Curated Content from the Global Wellness Institute | December 2, 2020


 Laws of Economic Scarcity: The Pandemic Crushes Wellbeing, So Wellness’s Value Surges
 Six Wellness Trends for 2021
 Meditation Up 2,900% Globally during Pandemic, According to Fitbit Data

 GWI’s Research Report “Defining the Mental Wellness Economy” Released Next Week
 Study: Weight Training Reduces Anxiety
 December’s Wellness Moonshot: Express More Thanks
 Must-Reads from the Wellness World

Laws of Economic Scarcity: The Pandemic Crushes Wellbeing, So Wellness’s Value Surges
By Thierry Malleret, economist

Many analysts have noted that wellness has been an economic bright spot during these long months of the pandemic. Malleret points out that this has to do with basic rules of economic scarcity. The opportunities for wellbeing have been decimated (with massive anxiety, lockdowns, social/political polarization, fear of unemployment, and constant fear of COVID-19). And when something becomes scarce, it instantly becomes more valuable. This is why the pandemic is so bullish for the wellness industry at large.

Six Wellness Trends for 2021

A panel at the recent Global Wellness Summit brought together top journalists and future-forecasters to predict the big wellness trends of 2021.
Here are six trends they argued would gain serious momentum next year:
  1. A powerful new convergence between healthcare and wellness
  2. A big focus on strengthening the immune system
  3. Wellness expanding its boundaries to once-taboo issues like money, death and sex
  4. Nature, nature, nature
  5. “Home” wellness
  6. New directions in beauty, from antimicrobial products to at-home treatments


Meditation Up 2,900% Globally during Pandemic, According to Fitbit Data

Fitbit recently aggregated its user activity data (March–September 2020) to see how people worldwide are adapting their fitness and wellness practices during the pandemic while gyms have been shuttered and people are forced to stay at home.

The data shows that people are desperate for stress relief. Meditation saw a massive 2,900% increase globally (New Zealand saw the largest spike in meditation at 9,017%, followed by the UK at 7,350%). And it’s no surprise that fitness activities that don’t require a gym have spiked, with big increases for cardio-focused and outdoor activities, including running, kickboxing, rollerblading and hiking. Sweden saw the biggest increase in hiking at 181%. Since June, active minutes of fitness/wellness sessions are actually down across the world while sleep duration is up—especially in Latin America.

Read more about how wellness activities are changing during COVID-19.


GWI’s Research Report “Defining the Mental Wellness Economy” Released Next Week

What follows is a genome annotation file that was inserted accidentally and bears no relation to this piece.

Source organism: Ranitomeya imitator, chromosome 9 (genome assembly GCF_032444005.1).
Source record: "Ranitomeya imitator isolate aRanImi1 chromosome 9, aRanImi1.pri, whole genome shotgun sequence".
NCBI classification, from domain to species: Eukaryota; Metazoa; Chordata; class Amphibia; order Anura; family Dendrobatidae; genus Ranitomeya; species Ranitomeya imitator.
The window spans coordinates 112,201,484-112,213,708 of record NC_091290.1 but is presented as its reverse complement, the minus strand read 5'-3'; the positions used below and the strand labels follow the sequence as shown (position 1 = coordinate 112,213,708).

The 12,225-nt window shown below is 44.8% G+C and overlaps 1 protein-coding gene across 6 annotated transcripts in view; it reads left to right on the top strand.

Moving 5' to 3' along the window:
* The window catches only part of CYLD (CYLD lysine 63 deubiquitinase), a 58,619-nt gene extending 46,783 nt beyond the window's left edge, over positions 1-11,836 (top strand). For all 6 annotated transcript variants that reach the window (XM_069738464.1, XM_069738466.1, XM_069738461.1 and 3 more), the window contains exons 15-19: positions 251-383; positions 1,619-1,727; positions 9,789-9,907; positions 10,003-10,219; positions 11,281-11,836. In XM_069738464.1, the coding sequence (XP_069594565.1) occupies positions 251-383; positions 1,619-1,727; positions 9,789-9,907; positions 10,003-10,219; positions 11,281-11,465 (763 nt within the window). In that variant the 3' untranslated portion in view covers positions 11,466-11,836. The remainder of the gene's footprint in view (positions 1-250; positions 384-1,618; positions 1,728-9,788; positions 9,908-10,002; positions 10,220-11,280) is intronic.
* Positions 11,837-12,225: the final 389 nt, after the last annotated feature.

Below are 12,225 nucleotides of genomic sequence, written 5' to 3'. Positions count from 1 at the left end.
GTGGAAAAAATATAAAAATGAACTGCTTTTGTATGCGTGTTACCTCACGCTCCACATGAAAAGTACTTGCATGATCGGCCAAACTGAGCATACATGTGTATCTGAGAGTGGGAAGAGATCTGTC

Next week, the GWI will release its 115-page research report “Defining the Mental Wellness Economy” to in-person and virtual attendees of the recent Global Wellness Summit (GWS).

This is the first study to define and measure mental wellness as a global industry ($121 billion) and to benchmark its four sub-segments: 1) senses, spaces and sleep ($49.5 billion); 2) brain-boosting nutraceuticals and botanicals ($34.8 billion); 3) self-improvement ($33.6 billion); and 4) meditation and mindfulness ($2.9 billion). It also analyzes the market innovators and business models to watch in each segment.

To receive the full report, register for virtual access to the 2020 Summit, where you get on-demand access to 73 keynotes and panels with dozens of world experts on the future of wellness. Learn more.


Study: Weight Training Reduces Anxiety

A new study from the University of Limerick-Ireland found that a basic, twice-weekly program of lunges, lifts, squats and crunches (sometimes using equipment like dumbbells) led to 20% better scores on tests for anxiety. The researchers noted that the effect was larger than expected, and with so much anxiety in the world, resistance training looks to be a promising stress-management tool.

December’s Wellness Moonshot: Express More Thanks

The Wellness Moonshot for December is to express more thanks. Science teaches us that living and leading with gratitude improves our mental, emotional, physical and spiritual health. Gratitude is part of the daily practice of virtually every world faith, according to psychology professor Robert Emmons. A heartfelt thank-you reminds us that we’re part of a human community, brings the spiritual into our lives, helps us forge more positive relationships, and improves work culture. More simple “thank-yous” pay big dividends in challenging times.

Experiment with these practices to show more gratitude.


Must-Reads from the Wellness World

The Evolving Travel ‘Experience’: Virtual, Actual and In BetweenNew York Times, Nov. 12, 2020
“Tech workers are never going back to the office”...Vanity Fair, October 22, 2020
How to boost happiness hormones like serotonin and dopamine in everyday lifeCNET, Oct. 29, 2020
I'm a survivor! How resilience became the quality we all craveThe Guardian, Nov. 24, 2020
WHO to set up center for traditional medicine in IndiaThe Week, Nov. 13, 2020

A Striking Stat: Wellness Apps Will Skyrocket
Over 870 million consumer wellness apps are forecast to be in use by 2024, generating $5 billion in revenue. Employer wellness apps will be worth $20 billion by 2024.
Source: Juniper Research, November 2020

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